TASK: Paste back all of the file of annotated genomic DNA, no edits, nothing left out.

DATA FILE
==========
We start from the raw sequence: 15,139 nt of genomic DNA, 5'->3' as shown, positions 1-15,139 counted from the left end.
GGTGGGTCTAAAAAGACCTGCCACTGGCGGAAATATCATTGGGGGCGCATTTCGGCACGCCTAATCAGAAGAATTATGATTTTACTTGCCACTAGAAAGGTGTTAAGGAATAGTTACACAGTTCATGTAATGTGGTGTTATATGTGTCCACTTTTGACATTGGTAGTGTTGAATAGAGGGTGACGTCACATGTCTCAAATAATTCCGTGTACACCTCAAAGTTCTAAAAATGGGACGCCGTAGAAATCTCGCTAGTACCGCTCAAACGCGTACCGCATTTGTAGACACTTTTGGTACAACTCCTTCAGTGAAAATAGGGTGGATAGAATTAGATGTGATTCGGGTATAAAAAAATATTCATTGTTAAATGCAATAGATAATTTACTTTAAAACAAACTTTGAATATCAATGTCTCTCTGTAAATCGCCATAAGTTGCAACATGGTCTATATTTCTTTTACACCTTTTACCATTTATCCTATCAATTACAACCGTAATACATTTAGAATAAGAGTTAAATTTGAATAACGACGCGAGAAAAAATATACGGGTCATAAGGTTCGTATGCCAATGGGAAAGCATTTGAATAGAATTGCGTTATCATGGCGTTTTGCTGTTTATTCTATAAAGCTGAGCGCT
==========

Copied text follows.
We start from the raw sequence: 15,139 nt of genomic DNA, 5'->3' as shown, positions 1-15,139 counted from the left end.
GGTGGGTCTAAAAAGACCTGCCACTGGCGGAAATATCATTGGGGGCGCATTTCGGCACGCCTAATCAGAAGAATTATGATTTTACTTGCCACTAGAAAGGTGTTAAGGAATAGTTACACAGTTCATGTAATGTGGTGTTATATGTGTCCACTTTTGACATTGGTAGTGTTGAATAGAGGGTGACGTCACATGTCTCAAATAATTCCGTGTACACCTCAAAGTTCTAAAAATGGGACGCCGTAGAAATCTCGCTAGTACCGCTCAAACGCGTACCGCATTTGTAGACACTTTTGGTACAACTCCTTCAGTGAAAATAGGGTGGATAGAATTAGATGTGATTCGGGTATAAAAAAATATTCATTGTTAAATGCAATAGATAATTTACTTTAAAACAAACTTTGAATATCAATGTCTCTCTGTAAATCGCCATAAGTTGCAACATGGTCTATATTTCTTTTACACCTTTTACCATTTATCCTATCAATTACAACCGTAATACATTTAGAATAAGAGTTAAATTTGAATAACGACGCGAGAAAAAATATACGGGTCATAAGGTTCGTATGCCAATGGGAAAGCATTTGAATAGAATTGCGTTATCATGGCGTTTTGCTGTTTATTCTATAAAGCTGAGCGCT